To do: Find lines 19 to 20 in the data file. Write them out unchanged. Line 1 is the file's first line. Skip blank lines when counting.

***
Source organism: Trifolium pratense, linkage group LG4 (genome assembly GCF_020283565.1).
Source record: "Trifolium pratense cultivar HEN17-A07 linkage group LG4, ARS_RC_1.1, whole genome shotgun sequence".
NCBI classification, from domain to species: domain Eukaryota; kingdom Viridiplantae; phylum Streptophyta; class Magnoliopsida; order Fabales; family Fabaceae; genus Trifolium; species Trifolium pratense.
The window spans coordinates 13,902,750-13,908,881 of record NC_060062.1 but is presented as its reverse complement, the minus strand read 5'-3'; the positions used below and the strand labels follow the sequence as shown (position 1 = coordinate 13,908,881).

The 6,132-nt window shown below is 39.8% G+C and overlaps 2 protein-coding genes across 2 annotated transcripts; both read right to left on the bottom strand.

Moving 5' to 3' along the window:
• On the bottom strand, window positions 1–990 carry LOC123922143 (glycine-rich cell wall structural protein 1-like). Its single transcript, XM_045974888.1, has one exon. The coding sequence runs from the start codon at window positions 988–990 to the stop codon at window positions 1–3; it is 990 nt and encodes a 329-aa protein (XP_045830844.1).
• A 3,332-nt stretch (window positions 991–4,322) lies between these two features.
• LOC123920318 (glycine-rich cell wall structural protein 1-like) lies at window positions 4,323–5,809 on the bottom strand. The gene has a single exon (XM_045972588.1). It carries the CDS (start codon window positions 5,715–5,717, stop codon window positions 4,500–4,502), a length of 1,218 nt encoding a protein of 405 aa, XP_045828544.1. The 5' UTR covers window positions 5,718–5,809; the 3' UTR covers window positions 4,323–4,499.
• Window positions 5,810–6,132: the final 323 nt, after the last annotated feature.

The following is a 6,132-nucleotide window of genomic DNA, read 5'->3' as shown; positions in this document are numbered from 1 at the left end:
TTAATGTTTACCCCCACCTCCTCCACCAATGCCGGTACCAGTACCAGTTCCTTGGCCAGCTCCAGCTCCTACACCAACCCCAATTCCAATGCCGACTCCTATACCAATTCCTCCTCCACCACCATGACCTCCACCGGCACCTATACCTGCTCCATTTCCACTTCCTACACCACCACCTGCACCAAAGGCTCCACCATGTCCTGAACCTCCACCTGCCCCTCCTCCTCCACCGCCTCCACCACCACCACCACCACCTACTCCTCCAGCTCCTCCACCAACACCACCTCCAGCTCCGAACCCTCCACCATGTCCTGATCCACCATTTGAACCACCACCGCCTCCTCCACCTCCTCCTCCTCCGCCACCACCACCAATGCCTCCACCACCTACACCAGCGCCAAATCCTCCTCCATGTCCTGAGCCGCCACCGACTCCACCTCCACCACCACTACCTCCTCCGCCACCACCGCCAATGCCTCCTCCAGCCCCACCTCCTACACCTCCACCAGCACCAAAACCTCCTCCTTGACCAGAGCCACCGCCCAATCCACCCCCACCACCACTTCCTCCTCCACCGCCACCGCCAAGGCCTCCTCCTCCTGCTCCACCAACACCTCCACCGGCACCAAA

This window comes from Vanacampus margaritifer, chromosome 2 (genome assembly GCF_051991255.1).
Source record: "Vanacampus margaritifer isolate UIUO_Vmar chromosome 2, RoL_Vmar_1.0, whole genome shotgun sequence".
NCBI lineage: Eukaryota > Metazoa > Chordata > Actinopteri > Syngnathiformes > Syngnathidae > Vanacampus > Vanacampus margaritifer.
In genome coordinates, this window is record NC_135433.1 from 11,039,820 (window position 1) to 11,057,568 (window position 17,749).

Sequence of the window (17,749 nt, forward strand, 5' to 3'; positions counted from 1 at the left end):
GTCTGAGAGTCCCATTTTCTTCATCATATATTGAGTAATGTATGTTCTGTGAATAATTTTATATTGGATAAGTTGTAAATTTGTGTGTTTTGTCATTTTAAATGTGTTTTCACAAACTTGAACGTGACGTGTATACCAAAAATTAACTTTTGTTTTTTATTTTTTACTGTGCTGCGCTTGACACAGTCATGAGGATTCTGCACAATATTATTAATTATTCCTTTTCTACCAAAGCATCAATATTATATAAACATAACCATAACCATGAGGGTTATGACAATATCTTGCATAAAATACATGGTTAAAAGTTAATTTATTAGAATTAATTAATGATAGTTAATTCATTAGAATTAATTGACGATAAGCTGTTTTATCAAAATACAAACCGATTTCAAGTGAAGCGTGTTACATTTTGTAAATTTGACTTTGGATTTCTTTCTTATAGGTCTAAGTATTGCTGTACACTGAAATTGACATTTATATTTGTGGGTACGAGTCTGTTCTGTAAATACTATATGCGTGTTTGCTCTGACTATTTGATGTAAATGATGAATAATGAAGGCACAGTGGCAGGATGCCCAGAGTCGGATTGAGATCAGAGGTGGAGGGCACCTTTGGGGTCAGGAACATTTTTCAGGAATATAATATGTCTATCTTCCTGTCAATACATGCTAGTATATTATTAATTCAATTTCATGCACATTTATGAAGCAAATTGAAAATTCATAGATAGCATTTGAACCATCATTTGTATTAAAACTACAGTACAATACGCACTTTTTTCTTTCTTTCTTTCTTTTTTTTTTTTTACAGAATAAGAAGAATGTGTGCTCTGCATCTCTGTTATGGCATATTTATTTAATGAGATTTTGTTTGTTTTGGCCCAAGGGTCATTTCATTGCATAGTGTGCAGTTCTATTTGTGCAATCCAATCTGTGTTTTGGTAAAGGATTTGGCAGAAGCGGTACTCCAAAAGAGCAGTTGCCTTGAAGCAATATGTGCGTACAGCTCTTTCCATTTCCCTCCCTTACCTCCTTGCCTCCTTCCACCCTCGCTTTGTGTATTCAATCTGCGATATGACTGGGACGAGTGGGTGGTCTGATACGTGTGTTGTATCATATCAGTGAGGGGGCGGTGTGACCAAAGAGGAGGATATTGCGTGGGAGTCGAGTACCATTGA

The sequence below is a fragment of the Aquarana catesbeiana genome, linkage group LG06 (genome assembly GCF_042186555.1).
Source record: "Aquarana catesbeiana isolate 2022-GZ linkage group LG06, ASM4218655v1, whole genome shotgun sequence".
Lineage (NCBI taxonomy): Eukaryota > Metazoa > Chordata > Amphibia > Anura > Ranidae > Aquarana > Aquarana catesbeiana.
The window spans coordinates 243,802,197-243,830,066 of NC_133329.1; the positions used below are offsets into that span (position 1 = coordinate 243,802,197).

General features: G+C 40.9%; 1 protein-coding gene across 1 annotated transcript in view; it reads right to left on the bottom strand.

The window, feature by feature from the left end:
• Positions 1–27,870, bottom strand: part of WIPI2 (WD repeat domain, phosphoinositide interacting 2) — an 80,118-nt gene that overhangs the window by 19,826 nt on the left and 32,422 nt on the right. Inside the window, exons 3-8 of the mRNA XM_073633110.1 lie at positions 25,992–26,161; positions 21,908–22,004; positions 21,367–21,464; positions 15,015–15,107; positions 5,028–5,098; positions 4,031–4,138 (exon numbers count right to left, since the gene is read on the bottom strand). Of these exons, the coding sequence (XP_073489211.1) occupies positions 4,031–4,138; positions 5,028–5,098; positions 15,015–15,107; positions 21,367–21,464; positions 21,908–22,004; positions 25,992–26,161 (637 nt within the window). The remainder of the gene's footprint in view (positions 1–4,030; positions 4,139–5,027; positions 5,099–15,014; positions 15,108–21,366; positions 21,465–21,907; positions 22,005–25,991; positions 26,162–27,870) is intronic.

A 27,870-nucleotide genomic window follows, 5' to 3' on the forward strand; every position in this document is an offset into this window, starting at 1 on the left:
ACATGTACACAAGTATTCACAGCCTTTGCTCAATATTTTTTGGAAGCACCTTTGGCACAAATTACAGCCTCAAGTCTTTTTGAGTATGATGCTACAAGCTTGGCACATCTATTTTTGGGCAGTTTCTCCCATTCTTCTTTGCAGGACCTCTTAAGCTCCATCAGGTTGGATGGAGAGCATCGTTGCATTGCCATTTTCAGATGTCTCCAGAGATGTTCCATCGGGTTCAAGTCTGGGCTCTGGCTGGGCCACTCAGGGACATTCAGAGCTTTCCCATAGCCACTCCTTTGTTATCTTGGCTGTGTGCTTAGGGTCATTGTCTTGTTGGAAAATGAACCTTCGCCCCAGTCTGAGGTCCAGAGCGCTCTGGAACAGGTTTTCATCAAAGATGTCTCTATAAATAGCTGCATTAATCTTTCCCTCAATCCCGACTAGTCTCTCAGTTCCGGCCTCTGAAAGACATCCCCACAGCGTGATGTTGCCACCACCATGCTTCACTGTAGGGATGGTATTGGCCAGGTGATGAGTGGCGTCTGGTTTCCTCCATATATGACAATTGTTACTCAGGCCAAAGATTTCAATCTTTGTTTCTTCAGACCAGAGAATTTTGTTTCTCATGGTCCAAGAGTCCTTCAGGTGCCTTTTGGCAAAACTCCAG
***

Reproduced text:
The sequence below is a fragment of the Aquarana catesbeiana genome, linkage group LG06 (genome assembly GCF_042186555.1).
Source record: "Aquarana catesbeiana isolate 2022-GZ linkage group LG06, ASM4218655v1, whole genome shotgun sequence".